The solution to a brand divided? Treat content in a rules-based manner and keep your global marketing teams up to date with fresh, relevant content components that they can use. This way, they can assemble marketing campaigns that are compliant and consistent with the brand, while also locally relevant. To accomplish this, global brands have to figure out how to make sure that every marketer in every corner of the globe first has access to these assets and, equally important, knows how to use them. With these processes in place, the need for a local agency is eliminated and brand consistency and integrity is maintained.

A scary ad from 1962: Humble Melt 7 Million Tons of Glacier

Each day Humble supplies enough energy to melt 7 million tons of glacier!

This giant glacier has remained unmelted for centuries. Yet, the petroleum energy Humble supplies- if converted into heat- could melt it at the rate of 80 tons each second! To meet the nation's growing needs for energy, Humble has applied science to nature's resources to become America's Leading Energy Company. Working wonders with oil through research, Humble provides energy in many forms- to help heat our homes, power our transportation, and to furnish industry with a great variety of versatile chemicals. Stop at a Humble station for new Enco Extra gasoline, and see why the "Happy Motoring" sign is the World's First Choice!

Via: ms-marx

Apple and other mobile devices now supported on AotW

I'm happy to announce that we now support video playback on Apple mobile devices, such as the iPad, iPhone, iPod Touch and other mobile devices such as Android and Blackberry.

More than 7,000 people visit Ads of the World form their mobile devices every week and I wanted to make sure the experience is comparable to what you get on your desktop. The most popular device currently by far is the iPhone, followed by the iPad that is coming up strong. These two devices are now perfect for getting your daily fix of ads from AotW. The videos are small enough to be enjoyed even through your 3G connection if WiFi isn't available.

You can see a few screenshoots of how videos look like on the iPhone and the iPad.

Because the iPhone's screen is small, the videos do not play in-line, but open in full screen when you press the play button.

Here you can see all the controls of the full screen video playback on the iPhone.

On the iPad the experience is even better because of the larger screen real estate.

You can see the video plays inline within the page.

Enjoy!

How the Old Spice Man commercial was done

Leo interviews Craig Allen and Eric Kallman of Wieden + Kennedy to find out how Old Spice "The Man Your Man Could Smell Like" was made.

Reference: Old Spice ads

Ads of the world interview with Nylon Studios

Is the use of music and sound in online marketing becoming more important to advertisers? From slick interactive websites to mobile phone applications, advertising music may be finding a critical new capacity as advertising moves across platforms. Some of the most significant activity in this area is taking place in New York City, where a collective of instrument-wielding composers and producers from music house Nylon Studios recently settled to introduce North America’s advertising community to its innovative brand of music-making and sound design.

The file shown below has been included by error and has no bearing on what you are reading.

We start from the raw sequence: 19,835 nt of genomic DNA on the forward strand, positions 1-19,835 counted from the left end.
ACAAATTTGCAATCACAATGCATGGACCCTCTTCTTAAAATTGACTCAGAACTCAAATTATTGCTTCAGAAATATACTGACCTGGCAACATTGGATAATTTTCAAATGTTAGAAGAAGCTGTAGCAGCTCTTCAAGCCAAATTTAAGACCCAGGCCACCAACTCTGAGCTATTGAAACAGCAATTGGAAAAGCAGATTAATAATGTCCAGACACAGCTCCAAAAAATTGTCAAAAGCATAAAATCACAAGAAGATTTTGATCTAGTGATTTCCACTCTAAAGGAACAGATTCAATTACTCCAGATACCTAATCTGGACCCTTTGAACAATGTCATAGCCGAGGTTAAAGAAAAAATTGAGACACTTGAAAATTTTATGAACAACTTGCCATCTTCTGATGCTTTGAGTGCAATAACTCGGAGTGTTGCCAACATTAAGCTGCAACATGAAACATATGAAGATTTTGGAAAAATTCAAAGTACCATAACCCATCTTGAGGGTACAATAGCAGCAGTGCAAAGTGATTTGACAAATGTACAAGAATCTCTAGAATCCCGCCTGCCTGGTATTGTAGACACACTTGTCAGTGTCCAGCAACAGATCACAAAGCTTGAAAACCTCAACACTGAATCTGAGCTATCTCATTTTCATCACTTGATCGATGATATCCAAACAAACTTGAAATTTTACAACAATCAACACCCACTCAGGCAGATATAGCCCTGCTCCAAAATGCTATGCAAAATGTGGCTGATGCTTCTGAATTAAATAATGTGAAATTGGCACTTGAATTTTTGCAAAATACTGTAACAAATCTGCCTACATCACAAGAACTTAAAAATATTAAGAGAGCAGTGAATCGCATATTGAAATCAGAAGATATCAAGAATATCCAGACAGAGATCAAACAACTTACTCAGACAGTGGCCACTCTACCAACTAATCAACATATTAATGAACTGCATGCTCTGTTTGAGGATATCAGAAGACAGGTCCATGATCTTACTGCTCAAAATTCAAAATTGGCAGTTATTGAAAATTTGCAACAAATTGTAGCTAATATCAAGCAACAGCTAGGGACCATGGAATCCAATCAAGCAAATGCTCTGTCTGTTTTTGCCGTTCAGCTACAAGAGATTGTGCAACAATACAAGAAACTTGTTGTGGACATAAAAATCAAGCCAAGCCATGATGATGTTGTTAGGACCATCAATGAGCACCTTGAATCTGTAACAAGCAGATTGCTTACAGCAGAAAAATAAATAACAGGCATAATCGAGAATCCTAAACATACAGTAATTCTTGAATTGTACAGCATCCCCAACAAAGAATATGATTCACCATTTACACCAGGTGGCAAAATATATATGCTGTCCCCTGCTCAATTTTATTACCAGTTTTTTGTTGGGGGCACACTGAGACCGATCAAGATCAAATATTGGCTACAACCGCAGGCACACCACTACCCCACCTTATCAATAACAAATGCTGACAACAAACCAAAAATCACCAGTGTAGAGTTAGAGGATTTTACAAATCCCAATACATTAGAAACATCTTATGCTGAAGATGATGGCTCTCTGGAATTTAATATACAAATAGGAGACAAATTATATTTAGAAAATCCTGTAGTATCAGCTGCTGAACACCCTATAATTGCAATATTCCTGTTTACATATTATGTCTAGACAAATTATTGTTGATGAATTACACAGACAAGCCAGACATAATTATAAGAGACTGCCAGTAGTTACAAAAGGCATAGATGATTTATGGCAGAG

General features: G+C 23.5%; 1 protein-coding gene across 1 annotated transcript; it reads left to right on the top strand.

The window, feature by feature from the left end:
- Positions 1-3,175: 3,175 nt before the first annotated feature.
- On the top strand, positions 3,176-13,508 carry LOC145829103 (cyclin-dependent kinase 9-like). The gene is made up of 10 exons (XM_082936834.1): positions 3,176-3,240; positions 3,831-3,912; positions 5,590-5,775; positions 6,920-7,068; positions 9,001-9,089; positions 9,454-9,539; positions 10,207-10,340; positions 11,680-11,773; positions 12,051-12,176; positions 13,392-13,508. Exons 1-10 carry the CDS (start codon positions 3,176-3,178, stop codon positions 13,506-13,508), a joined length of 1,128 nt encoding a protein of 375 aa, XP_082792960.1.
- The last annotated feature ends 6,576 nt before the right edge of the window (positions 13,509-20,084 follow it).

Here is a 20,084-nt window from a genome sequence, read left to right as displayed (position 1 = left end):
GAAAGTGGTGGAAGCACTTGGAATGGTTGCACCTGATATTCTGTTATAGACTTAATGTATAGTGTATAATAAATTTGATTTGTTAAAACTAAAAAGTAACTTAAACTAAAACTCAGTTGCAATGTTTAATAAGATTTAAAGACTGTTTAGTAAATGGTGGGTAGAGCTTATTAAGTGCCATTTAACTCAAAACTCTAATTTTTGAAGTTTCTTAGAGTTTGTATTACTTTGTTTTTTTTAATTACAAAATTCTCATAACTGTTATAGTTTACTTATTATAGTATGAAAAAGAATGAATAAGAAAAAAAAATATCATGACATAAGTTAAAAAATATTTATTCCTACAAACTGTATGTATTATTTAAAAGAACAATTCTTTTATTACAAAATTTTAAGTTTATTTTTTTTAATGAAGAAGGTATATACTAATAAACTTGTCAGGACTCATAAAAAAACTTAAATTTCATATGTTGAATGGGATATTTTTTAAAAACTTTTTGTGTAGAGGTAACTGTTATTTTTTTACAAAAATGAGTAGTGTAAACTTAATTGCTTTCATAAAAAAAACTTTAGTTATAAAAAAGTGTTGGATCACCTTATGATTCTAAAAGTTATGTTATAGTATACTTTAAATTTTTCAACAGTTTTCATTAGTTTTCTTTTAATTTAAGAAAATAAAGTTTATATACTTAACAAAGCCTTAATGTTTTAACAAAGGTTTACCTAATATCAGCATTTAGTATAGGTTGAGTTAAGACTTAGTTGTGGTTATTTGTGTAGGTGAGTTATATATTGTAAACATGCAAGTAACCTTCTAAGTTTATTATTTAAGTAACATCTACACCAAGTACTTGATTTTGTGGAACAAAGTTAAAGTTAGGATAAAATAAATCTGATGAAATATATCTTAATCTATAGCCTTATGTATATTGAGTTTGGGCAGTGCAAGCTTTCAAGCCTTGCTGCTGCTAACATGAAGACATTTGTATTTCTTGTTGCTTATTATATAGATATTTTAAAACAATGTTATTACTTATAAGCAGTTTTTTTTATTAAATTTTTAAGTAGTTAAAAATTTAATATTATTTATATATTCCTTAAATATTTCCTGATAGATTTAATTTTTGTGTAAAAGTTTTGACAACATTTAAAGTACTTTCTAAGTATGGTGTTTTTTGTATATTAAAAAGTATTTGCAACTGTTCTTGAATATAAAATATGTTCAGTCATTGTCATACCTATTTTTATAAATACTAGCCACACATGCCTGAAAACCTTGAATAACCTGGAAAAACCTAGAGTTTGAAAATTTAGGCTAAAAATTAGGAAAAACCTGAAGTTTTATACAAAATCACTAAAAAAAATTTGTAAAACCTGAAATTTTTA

Ivan Raszl talks to Nylon executive producer Mark Beckhaus about the music studio’s recent move to New York and their growing expertise in interactive ad tune creation.

Q: How’s the move to New York City going? Is it different here than working in Australia?

It’s been great. In Australia we’ve been the dominant player in our field for many years, so it’s been exciting to come into the US and to feel like the underdog. But big in Australia is not big here – in the US we are considered small and boutique. Making the move to this new market has definitely pushed us professionally and creatively. Fortunately we’ve always done well in international competition, so there was recognition of our brand here from day one.

The letter the Campbell Soup Company sent Andy Warhol

The letter the Campbell Soup Company sent Andy Warhol concerning his famous paintings of their soup cans in 1964.

Following the success of Andy Warhol’s 32 Campbell’s Soup Cans, a product marketing manager at Campbell’s, William MacFarland, decided to express his admiration for the Pop artist’s work by sending him this fan letter, along with a couple of cases of tomato soup.

Can you imagine that happening today? There's simply no way. Instead, you'd get a legal nastygram cease & desist, with all sorts of claims about trademark and a likelihood of confusion and demands to hand over the paintings immediately. And then people would defend Campbell Soup, saying they "had to" defend their trademark. How quickly the world has changed.

Via: lettersofnote

KABAM! As social gaming continues to grow, leading developer adopts new identity

kabam! logoKabam, formerly known as watercooler inc., plans new games and brand partnerships